3: A Worthy Goal

3: A Worthy Goal

From Chicken Soup for the Soul: Teens Talk Getting In...To College

A Worthy Goal

The only people with whom you should try to get even are those who have helped you.

~John E. Southard

When I was a baby I was abandoned in an orphanage. Thankfully, I don’t remember, but the pictures I’ve seen tell a heart wrenching story. Most children left in Romanian orphanages are forgotten and it doesn’t take long for their muscles to deteriorate.

I was no exception. The first year of my life I wasn’t given any food. I sustained minimal existence on week chamomile tea and occasional diluted formula. There were no toys to stimulate my development, no one to talk to me, hold or love me. It was a cold, dark and bleak environment. The only good thing that happened to me during the first year of my life is that I was chosen to be one of the six lucky infants to be adopted into an American family in 1993.

When I look at the tiny passport photo my parents used to bring me into the United States, I wonder what they were thinking. How did my parents have the courage to spend borrowed money to bring such a sickly-looking child into their home? My skinny arms and legs were useless. I couldn’t even clap my hands!

My parents believed in me. Mom quit her job and worked relentlessly with scores of therapists. I considered myself special because of countless “play” sessions I had each day. I didn’t know it was work. I eagerly anticipated the myriad of therapists who entered my home every day to entertain me with their bags of tricks and treasures. I remember crying when the “play ladies” had to leave for the day, but Mom gladly “carried over” where they left off. Dad converted the basement into a giant play land where my sister and I could roller skate, swing or swim in a pool of Styrofoam peanuts. We had the coolest house on the block.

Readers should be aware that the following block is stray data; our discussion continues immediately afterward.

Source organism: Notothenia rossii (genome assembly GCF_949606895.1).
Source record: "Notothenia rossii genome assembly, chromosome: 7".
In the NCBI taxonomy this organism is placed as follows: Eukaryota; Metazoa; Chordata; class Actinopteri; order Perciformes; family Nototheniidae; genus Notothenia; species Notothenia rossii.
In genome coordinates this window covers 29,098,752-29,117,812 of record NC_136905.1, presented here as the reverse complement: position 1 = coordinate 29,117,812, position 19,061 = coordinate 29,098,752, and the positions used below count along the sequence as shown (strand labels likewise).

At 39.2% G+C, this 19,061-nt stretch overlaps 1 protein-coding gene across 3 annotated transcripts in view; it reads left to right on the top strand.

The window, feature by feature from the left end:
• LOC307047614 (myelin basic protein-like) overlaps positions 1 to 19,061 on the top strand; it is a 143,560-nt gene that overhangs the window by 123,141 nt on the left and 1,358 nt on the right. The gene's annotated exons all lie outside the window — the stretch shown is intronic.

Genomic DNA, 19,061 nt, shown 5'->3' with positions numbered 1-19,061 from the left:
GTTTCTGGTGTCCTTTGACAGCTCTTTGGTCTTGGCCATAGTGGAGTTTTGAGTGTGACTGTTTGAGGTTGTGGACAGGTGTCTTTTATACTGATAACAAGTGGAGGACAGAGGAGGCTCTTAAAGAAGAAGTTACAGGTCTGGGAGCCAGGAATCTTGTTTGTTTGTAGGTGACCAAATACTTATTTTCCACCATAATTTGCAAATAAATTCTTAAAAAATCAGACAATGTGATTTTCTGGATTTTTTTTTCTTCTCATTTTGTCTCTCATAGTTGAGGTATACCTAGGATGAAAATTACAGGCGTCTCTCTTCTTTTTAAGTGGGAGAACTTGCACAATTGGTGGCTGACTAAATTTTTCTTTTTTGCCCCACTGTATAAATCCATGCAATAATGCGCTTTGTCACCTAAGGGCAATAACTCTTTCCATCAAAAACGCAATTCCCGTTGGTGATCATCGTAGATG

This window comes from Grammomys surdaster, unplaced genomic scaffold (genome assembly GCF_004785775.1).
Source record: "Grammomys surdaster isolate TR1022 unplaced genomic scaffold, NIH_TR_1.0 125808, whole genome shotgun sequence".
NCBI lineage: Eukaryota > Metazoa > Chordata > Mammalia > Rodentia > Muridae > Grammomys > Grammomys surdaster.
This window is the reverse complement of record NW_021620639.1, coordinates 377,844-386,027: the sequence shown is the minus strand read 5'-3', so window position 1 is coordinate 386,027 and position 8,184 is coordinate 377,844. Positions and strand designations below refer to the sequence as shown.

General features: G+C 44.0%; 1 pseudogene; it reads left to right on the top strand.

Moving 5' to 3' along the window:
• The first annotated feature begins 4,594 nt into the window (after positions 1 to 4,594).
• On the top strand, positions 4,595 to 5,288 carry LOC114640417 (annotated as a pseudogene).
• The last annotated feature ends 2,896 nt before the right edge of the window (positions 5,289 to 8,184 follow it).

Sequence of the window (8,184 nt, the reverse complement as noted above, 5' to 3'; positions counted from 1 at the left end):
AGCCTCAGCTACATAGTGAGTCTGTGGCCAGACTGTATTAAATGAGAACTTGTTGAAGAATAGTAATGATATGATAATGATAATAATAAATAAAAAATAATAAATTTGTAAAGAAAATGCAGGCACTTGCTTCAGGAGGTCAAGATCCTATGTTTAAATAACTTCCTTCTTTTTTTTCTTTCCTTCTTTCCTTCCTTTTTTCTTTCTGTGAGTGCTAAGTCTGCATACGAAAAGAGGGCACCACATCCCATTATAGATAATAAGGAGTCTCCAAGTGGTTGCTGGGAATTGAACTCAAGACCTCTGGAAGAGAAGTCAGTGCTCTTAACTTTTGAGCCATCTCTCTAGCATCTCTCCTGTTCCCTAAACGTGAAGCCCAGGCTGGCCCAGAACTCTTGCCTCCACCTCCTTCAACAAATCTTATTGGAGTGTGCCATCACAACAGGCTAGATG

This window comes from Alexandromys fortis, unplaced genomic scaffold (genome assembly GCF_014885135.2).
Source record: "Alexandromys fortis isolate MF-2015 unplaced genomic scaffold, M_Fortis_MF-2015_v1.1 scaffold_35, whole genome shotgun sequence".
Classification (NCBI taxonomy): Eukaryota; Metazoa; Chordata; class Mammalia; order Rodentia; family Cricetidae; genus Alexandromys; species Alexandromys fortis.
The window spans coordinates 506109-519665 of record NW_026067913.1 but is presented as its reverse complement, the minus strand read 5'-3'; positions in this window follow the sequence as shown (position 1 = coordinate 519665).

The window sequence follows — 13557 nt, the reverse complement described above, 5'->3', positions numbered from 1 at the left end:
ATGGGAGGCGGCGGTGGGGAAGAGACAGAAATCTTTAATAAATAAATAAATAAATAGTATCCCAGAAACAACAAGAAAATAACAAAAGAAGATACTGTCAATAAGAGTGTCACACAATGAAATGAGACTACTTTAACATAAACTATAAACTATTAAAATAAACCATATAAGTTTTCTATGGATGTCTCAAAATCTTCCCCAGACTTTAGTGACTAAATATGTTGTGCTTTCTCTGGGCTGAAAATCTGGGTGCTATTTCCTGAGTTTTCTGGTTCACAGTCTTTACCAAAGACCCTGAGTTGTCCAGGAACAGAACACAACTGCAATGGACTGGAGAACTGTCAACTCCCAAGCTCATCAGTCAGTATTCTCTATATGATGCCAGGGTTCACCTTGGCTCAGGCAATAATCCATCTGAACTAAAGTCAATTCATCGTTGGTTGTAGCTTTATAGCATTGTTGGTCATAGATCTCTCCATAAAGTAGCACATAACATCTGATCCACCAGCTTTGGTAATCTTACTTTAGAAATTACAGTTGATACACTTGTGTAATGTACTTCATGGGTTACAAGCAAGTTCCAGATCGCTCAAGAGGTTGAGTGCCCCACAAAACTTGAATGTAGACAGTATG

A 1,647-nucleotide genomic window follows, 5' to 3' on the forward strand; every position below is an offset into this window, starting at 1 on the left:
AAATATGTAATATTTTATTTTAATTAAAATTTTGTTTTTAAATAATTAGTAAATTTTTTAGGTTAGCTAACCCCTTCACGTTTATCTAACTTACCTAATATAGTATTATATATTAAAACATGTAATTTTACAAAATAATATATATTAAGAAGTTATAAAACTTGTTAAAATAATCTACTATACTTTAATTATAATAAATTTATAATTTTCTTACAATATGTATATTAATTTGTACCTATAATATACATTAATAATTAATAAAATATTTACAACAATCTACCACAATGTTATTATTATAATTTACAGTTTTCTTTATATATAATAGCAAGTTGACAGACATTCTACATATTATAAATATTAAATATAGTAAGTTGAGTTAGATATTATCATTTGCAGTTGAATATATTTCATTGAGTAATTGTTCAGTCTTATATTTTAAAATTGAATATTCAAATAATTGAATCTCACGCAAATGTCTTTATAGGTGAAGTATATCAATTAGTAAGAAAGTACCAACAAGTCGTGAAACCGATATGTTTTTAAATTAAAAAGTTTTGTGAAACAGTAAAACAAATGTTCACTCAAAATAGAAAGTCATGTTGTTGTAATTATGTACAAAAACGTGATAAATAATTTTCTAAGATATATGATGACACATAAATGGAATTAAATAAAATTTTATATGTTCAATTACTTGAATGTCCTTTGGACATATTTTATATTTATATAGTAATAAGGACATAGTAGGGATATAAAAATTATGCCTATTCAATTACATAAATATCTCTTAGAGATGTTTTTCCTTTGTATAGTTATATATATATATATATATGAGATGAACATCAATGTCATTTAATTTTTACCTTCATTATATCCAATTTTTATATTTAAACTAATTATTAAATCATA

When I entered kindergarten, my therapy stopped. My parents continued to work with me especially during times of regression, which inevitably came after each surgery I had. Today there are no visible signs that I had such a rough start to my life. Yes, I had devoted parents who taught me the depths of my own courage and strength. But equally important were the therapists who worked with me each day. They were the unsung heroes.

In sifting through the childhood photographs that mark the progress of my growth and development, I’m in awe. I overcame every obstacle no matter how great it was or how many I had. But I didn’t do it alone. I accomplished enormous goals because of the dedicated team of therapists who had nerves of steal and patience of a saint.

Why was I selected from the thousands of orphans to leave Romania in 1993? I truly believe God chose me because I have very important work to do with my life. I had to learn first hand what it’s like to struggle through the quagmire of therapies, overcome those obstacles, and understand the importance of it all so that I can help others.

I want to be a “play lady” that some anxious child waits for, peering out the window of his or her home as I once did. I want to be a physical therapist so that I can devote the rest of my life to coaching people to work through the physical challenges they face. I want to be a cheerleader to them. And my greatest reward will be to watch them leave as a “whole” and “healed” person.

I want to be that unsung hero, and in order to get it, I must reach deep within and muster the courage to go to school each day. I need to get the highest possible grades in order to be accepted into the best college for physical therapy. Education is the key to my success. Without it, I will be an ordinary girl blending into the crowded halls of my high school. I am lucky. I know what I need to do. My life may have started out poorly, but I have found a way to ensure the rest of my days will be positive. Going to school may be boring to some, for me it’s the only way.

~Andrea C. Canale

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